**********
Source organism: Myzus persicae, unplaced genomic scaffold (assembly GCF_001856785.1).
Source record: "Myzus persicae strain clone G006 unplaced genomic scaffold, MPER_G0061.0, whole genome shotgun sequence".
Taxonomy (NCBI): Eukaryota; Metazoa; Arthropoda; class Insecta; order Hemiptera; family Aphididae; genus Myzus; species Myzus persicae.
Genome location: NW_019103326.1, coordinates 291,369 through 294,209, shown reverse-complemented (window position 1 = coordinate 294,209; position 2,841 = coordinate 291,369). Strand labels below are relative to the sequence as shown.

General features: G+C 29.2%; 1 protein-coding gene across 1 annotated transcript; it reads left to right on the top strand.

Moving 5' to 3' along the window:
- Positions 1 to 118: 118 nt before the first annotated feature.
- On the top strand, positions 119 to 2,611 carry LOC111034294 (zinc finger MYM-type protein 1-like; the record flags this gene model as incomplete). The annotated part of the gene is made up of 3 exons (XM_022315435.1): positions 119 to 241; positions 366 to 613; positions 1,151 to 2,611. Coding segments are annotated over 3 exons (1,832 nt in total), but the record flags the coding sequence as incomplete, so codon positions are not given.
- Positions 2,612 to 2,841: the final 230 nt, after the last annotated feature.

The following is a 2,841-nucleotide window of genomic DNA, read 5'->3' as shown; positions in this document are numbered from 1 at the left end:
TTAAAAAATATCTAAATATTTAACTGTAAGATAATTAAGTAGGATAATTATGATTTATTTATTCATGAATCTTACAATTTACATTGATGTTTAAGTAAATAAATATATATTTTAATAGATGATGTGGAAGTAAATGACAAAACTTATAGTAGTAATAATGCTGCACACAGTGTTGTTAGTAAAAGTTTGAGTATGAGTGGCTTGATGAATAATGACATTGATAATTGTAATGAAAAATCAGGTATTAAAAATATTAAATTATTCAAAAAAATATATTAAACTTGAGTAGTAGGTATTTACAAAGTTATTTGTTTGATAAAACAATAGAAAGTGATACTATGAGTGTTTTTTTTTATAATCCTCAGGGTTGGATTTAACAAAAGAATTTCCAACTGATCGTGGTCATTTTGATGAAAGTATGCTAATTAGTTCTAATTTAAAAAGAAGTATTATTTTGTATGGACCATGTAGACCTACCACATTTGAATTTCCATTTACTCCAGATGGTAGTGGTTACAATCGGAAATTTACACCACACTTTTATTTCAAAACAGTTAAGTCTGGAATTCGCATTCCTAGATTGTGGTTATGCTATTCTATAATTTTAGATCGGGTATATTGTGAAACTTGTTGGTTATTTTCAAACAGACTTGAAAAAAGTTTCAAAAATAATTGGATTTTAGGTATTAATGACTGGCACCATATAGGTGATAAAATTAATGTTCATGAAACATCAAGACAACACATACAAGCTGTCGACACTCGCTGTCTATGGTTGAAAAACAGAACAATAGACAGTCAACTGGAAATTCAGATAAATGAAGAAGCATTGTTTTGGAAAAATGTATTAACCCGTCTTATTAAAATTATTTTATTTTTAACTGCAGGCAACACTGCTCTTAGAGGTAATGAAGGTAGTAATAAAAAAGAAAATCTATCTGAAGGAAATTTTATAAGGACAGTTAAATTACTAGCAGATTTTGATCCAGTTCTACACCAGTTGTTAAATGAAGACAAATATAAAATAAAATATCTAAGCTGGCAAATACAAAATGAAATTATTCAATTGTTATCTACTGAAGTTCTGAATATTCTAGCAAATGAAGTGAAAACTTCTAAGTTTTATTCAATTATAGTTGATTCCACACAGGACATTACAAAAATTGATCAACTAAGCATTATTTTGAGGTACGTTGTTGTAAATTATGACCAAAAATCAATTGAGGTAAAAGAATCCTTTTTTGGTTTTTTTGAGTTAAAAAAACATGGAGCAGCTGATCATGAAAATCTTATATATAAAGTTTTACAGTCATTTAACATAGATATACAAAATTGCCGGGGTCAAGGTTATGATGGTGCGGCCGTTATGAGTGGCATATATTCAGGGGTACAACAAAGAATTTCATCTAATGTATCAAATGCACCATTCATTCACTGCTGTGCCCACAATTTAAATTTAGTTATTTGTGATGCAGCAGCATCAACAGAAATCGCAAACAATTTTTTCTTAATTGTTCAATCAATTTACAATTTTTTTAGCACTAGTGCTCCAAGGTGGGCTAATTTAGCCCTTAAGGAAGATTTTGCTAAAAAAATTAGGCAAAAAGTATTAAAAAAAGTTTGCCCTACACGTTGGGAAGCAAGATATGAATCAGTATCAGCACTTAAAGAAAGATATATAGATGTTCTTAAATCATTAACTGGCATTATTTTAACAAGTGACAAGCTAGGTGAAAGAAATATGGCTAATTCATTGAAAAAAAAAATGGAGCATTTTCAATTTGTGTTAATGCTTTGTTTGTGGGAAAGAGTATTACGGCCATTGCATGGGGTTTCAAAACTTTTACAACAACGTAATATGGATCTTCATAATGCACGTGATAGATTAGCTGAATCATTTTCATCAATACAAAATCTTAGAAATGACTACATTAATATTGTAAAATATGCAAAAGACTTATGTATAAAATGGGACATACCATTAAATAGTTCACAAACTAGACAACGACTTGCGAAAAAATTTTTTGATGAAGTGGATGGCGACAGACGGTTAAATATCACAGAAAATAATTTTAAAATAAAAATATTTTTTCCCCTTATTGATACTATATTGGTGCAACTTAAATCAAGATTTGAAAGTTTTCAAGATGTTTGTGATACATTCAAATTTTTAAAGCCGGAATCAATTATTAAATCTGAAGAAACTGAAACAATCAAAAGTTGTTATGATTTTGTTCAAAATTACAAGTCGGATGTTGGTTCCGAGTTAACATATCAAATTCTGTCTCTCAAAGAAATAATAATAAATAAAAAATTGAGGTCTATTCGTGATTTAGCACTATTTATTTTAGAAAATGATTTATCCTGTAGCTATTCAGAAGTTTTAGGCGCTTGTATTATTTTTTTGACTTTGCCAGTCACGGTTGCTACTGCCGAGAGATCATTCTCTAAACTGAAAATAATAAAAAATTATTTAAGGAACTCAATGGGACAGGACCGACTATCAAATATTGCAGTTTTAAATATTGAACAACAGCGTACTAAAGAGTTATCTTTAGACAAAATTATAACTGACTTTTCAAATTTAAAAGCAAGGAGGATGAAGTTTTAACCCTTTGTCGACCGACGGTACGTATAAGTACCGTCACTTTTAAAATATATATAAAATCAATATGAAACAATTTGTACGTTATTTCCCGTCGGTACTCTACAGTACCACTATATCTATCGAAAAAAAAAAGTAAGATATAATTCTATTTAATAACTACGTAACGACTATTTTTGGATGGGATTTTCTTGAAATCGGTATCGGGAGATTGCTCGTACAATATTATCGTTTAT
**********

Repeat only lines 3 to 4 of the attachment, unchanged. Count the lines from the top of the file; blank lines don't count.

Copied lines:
Taxonomy (NCBI): Eukaryota; Metazoa; Arthropoda; class Insecta; order Hemiptera; family Aphididae; genus Myzus; species Myzus persicae.
Genome location: NW_019103326.1, coordinates 291,369 through 294,209, shown reverse-complemented (window position 1 = coordinate 294,209; position 2,841 = coordinate 291,369). Strand labels below are relative to the sequence as shown.